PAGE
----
It does not hurt to start working towards some licenses to build up to a higher level. They give you credibility and make it easier to find work.
When I coached at the high school level, we were required to take a state coaching education course, plus be CPR and first aid certified.
They did not require any specific coaching license for this specific role. That’s something that will differ from team to team.
To see what qualifications you need, start by reaching out to someone within the organization.
They would be able to give you the necessary information to ensure you have the appropriate qualifications.
What are the good qualities of a soccer coach?
There’re certain qualities that coaches need to have to be successful.
The most impactful coaches are also great leaders. They get the best out of their players by getting them to buy into their vision.
Servant leadership is about the leader (coach) serving the players, not acting strictly as their boss.
In the book Leading written by Sir Alex Furgeson, the former Manchester United boss discusses his leadership values.
It’s no coincidence that the very first chapter is titled “Listening.”
Listening is not just about hearing what your players say but also how they behave. As the coach, you must show that you hear and value the players’ opinions.
After all, if the players don’t feel heard, you won’t get their best effort.
Understanding players’ emotions will go a long way in their ability to trust you. It will improve your connection with them and make you a better coach.
Understanding the game
Players expect their coaches to be able to teach them about the game.
- You don’t need to change how the game is played to be a good coach, but you should understand how it’s played.
You can’t explain it well to your players if you don’t.
Being an effective communicator can make or break your success as a coach. You must be able to tell your players clearly what you expect from them.
Learning how to communicate well will show confidence and instill trust.
Your team will lose games. The referee will make bad decisions. How you respond to these things impacts your standing with the team.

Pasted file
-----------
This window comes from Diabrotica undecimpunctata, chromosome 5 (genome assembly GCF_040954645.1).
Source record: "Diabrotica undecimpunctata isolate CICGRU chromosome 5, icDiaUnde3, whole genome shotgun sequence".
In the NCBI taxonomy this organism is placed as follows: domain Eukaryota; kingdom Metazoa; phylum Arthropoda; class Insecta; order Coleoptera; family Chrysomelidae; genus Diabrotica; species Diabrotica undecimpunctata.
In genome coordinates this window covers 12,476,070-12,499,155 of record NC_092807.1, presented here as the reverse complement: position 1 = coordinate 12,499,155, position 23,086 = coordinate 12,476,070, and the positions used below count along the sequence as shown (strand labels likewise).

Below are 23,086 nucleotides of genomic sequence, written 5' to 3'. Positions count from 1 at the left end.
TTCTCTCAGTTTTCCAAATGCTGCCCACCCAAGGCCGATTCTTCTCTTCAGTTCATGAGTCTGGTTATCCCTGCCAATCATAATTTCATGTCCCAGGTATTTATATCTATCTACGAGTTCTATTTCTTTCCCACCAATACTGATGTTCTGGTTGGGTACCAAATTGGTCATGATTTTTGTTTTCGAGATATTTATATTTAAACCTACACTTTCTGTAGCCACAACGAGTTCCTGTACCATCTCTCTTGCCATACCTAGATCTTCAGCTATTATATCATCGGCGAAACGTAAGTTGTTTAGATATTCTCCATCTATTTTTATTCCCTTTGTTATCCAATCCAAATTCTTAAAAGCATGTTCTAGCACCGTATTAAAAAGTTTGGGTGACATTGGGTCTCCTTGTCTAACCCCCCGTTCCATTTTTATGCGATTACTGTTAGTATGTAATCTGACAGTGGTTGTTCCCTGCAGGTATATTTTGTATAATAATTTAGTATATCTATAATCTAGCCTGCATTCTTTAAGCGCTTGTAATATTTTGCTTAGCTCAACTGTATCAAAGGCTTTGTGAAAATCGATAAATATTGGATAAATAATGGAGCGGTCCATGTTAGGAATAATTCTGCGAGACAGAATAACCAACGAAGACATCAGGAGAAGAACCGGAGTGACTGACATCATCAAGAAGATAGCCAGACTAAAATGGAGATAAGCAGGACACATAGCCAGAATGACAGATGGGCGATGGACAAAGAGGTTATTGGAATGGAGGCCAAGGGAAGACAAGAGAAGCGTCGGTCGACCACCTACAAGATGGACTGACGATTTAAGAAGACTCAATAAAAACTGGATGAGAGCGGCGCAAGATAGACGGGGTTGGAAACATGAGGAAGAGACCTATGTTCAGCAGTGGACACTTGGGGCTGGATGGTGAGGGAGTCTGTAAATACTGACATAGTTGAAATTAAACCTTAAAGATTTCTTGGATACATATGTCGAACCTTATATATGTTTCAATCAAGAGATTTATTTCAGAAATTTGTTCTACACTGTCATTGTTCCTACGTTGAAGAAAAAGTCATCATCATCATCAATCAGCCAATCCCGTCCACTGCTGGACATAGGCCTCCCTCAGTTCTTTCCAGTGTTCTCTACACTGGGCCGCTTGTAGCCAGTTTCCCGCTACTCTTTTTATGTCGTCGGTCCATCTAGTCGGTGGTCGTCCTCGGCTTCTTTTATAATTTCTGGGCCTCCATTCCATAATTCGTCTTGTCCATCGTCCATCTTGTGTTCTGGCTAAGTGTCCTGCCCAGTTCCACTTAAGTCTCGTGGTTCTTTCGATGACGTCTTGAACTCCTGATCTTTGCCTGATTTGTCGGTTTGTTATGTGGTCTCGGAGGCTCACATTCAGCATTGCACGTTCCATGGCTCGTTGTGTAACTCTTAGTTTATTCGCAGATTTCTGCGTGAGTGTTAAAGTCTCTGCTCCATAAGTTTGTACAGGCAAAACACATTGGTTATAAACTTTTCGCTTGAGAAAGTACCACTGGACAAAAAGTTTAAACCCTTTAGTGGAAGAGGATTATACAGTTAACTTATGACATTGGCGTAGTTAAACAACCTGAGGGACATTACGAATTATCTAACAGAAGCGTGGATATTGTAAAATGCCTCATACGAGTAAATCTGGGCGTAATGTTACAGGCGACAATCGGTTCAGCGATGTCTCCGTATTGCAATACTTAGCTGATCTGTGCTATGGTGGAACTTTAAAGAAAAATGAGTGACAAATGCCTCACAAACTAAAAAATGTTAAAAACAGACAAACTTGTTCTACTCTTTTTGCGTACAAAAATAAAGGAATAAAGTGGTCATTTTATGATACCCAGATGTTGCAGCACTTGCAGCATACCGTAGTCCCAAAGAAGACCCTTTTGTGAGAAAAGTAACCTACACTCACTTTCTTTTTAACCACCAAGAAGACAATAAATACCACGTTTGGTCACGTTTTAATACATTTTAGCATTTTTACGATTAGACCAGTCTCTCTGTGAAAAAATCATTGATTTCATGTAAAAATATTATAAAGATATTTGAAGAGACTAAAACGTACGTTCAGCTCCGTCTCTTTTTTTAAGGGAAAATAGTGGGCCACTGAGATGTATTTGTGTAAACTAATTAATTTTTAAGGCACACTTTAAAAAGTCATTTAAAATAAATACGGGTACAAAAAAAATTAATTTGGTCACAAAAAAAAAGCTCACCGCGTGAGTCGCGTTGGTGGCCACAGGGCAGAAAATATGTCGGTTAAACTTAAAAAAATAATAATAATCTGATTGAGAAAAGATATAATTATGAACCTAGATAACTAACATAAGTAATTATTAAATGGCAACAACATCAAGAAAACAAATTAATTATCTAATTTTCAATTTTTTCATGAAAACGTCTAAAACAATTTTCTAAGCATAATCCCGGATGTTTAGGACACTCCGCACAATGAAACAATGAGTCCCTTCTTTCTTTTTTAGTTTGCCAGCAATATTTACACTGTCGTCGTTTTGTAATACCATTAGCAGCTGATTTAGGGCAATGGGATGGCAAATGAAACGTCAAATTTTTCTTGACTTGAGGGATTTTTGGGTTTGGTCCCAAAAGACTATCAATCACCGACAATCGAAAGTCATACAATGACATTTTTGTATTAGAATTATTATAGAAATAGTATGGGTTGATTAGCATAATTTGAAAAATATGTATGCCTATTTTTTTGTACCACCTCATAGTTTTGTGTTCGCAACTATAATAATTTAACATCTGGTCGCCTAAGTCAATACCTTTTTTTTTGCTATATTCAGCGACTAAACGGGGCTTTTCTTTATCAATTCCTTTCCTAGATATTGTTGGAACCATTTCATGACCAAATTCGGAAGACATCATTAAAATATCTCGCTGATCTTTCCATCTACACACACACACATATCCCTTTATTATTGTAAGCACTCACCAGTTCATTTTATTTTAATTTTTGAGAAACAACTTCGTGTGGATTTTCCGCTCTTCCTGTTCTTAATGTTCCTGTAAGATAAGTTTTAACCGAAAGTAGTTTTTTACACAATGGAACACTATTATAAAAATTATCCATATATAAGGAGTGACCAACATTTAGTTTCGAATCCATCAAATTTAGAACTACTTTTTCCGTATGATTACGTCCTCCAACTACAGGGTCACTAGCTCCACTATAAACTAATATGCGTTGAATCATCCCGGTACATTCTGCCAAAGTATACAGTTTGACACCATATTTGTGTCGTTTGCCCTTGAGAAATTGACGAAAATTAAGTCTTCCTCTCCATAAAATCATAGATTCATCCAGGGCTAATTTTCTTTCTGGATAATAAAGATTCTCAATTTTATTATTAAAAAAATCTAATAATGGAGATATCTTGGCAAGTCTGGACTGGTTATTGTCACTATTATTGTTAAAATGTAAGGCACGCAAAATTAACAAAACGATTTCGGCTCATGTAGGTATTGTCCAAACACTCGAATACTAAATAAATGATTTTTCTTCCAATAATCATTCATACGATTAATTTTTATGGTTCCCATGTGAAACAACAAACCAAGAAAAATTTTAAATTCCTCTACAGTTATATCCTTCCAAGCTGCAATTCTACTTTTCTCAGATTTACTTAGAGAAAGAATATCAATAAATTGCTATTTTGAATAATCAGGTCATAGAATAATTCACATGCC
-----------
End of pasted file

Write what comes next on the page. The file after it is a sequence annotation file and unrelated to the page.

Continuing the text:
Constantly yelling and being angry with players can harm them mentally and teaches them bad habits.
It’s not easy to become a coach. There’s even more pressure if you rely on coaching for your livelihood.
You could lose everything at any moment. A willingness to learn and keep working hard can set you apart from the competitive soccer coaching field.
Your longevity in the sport largely depends on your ability to evolve. The game is always changing. Coaches develop new tactics. Players change how they play. Even rules change over time.
If you only coach how you learn the game, you will quickly be left behind.
What are the qualities of a bad soccer coach?
As you learn the qualities of good coaches, you should also understand the qualities that make a bad coach. Bad qualities in a coach will trickle down to the players and make for a bad environment. Some of those qualities are:
- Win-at-all costs attitude – nobody enjoys losing, but it’s going to happen. As a coach, if you are only driven by winning, you will likely be too distraught by the losses to move on, and your team won’t develop.
- Know-it-all – no one has all of the answers. The “know-it-all” coach doesn’t listen to their team and has no interest in evolving. They think their way is the only way and are too stubborn to change their ways. While they might have some success early on, it will undoubtedly dwindle over time.
- Favoritism – coaches will connect with some players more than others. It’s human nature. Maybe you have a kid on the team or a player who you believe is miles better than everyone else. Having a favorite player gives you an unrealistic sense of their ability and clouds your judgment of the player. Treating some players differently than others hurts the whole team.
Start your journey!
Someone once told me, “if you want to do something for a living, you better start doing it now.” It’s never too late to follow your passion.
Start by asking yourself what you can do today that will make you a better coach tomorrow. If you focus on that and improve just a little every day, you will be well to becoming a soccer coach!